What is ISO 14001?
What is ISO 14001 and how can achieving certification improve my environmental policies and procedures?
ISO 14001 is an internationally recognised standard for defining and implementing environmental management systems. The standard provides a framework of requirements for your organisation to develop, implement and maintain policies and procedures for reducing your environmental impact and continuously improving your environmental sustainability.
Read this article if you want an overview of ISO 14001 and get an idea of where to start to obtain certification. Topics covered include:
- What is an environmental management system, and what is ISO 14001?
- Which companies can become ISO 14001 certified?
- Can we implement ISO 14001 on our own, without consultants?
- Is ISO 14001 a legal requirement?
- Is ISO 14001 worth it?
- What is the cost of certification?
- How to achieve ISO 14001 certification?
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What is an environmental management system?
An environmental management system (EMS) is a set of processes and practices that your organisation can use to manage environmental responsibilities. An EMS doesn’t have to comply with any standard and your organisation may already have an environmental management system in place.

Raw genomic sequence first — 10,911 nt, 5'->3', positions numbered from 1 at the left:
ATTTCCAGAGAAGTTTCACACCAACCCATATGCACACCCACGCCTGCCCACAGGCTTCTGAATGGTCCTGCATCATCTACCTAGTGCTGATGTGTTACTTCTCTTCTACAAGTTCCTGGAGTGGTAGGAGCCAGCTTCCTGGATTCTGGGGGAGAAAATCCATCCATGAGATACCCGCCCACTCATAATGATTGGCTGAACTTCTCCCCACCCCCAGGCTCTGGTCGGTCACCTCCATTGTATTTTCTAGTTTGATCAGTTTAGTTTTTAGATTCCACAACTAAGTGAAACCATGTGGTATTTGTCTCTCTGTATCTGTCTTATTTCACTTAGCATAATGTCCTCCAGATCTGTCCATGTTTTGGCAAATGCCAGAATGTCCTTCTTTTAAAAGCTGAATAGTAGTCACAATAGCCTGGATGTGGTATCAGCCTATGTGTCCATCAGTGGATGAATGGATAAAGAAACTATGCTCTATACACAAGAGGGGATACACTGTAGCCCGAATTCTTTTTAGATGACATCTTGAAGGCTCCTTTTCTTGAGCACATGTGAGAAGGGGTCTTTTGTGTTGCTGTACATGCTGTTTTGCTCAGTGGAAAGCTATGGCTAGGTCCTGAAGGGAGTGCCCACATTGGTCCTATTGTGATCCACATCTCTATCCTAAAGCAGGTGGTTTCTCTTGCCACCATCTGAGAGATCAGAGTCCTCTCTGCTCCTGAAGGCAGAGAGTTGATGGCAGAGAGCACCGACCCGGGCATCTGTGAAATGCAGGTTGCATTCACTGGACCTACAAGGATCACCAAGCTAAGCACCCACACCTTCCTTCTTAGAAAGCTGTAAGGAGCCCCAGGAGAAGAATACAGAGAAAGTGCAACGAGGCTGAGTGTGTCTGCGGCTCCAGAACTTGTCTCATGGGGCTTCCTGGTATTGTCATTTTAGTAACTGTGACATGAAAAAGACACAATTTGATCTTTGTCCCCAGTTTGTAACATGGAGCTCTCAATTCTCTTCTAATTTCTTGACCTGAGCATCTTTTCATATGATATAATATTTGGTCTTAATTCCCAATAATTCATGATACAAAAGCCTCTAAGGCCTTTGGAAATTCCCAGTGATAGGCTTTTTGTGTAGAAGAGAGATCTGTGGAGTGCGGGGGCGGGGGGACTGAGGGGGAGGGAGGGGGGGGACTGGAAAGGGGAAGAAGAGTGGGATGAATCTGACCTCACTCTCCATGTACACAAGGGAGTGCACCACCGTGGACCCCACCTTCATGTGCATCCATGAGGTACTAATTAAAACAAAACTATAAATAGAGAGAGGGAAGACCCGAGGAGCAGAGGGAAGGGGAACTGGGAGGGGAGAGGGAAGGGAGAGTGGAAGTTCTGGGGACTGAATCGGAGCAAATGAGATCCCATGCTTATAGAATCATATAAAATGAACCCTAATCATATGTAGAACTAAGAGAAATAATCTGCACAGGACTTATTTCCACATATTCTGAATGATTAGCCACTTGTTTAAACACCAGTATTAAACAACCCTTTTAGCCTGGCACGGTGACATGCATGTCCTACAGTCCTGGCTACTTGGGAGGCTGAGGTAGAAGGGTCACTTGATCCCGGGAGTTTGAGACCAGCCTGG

ISO 14001 sets out a framework of criteria for an environmental management system (EMS) to be established in an organisation. In other words, the standard is only one type of management system. It is however a tried and tested management system with a formal, internationally recognised, assessment programme that will give you a reputable certificate. An externally verified ISO 14001 certificate will allow you to evidence your environmental credentials.
An effective ISO 14001 EMS can be a great, all-encompassing way to implement a strong environmental culture across the organisation and demonstrate a solid commitment to environmental sustainability.
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Which companies can become certified?
Any organisation, irrespective of size, industry, or location, can become ISO 14001 certified. As long as they can meet the requirements of the standard. Businesses, government agencies, non-profit organisations, and other types of organisations can all certify.
To become certified, you simply must dedicate time and resources to the development and implementation of an EMS. Specifically, an EMS that can verifiably meet the requirements of the ISO 14001 standard.